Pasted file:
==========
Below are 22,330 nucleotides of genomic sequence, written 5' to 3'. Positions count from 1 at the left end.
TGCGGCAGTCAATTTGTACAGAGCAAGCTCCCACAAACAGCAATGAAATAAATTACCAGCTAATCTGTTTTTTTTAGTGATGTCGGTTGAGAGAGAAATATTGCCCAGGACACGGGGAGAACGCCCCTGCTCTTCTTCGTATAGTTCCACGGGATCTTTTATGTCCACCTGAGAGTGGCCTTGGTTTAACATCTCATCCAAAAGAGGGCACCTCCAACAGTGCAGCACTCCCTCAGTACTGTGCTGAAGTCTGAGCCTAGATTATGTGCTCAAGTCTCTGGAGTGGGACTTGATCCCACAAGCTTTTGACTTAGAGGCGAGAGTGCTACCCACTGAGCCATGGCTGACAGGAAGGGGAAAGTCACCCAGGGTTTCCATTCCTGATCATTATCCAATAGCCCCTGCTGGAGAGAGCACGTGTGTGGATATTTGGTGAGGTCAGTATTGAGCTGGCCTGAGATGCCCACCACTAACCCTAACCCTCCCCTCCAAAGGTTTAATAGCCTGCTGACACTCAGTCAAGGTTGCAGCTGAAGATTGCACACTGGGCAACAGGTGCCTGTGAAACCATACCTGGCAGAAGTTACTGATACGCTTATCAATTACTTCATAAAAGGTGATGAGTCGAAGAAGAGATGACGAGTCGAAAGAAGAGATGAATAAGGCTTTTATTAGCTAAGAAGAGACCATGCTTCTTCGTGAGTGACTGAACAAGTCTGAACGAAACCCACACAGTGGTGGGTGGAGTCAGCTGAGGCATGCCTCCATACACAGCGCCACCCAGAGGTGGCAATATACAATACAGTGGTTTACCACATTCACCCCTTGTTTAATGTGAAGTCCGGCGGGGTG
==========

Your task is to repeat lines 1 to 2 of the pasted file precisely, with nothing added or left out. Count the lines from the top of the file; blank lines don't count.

Below are 22,330 nucleotides of genomic sequence, written 5' to 3'. Positions count from 1 at the left end.
TGCGGCAGTCAATTTGTACAGAGCAAGCTCCCACAAACAGCAATGAAATAAATTACCAGCTAATCTGTTTTTTTTAGTGATGTCGGTTGAGAGAGAAATATTGCCCAGGACACGGGGAGAACGCCCCTGCTCTTCTTCGTATAGTTCCACGGGATCTTTTATGTCCACCTGAGAGTGGCCTTGGTTTAACATCTCATCCAAAAGAGGGCACCTCCAACAGTGCAGCACTCCCTCAGTACTGTGCTGAAGTCTGAGCCTAGATTATGTGCTCAAGTCTCTGGAGTGGGACTTGATCCCACAAGCTTTTGACTTAGAGGCGAGAGTGCTACCCACTGAGCCATGGCTGACAGGAAGGGGAAAGTCACCCAGGGTTTCCATTCCTGATCATTATCCAATAGCCCCTGCTGGAGAGAGCACGTGTGTGGATATTTGGTGAGGTCAGTATTGAGCTGGCCTGAGATGCCCACCACTAACCCTAACCCTCCCCTCCAAAGGTTTAATAGCCTGCTGACACTCAGTCAAGGTTGCAGCTGAAGATTGCACACTGGGCAACAGGTGCCTGTGAAACCATACCTGGCAGAAGTTACTGATACGCTTATCAATTACTTCATAAAAGGTGATGAGTCGAAGAAGAGATGACGAGTCGAAAGAAGAGATGAATAAGGCTTTTATTAGCTAAGAAGAGACCATGCTTCTTCGTGAGTGACTGAACAAGTCTGAACGAAACCCACACAGTGGTGGGTGGAGTCAGCTGAGGCATGCCTCCATACACAGCGCCACCCAGAGGTGGCAATATACAATACAGTGGTTTACCACATTCACCCCTTGTTTAATGTGAAGTCCGGCGGGGTG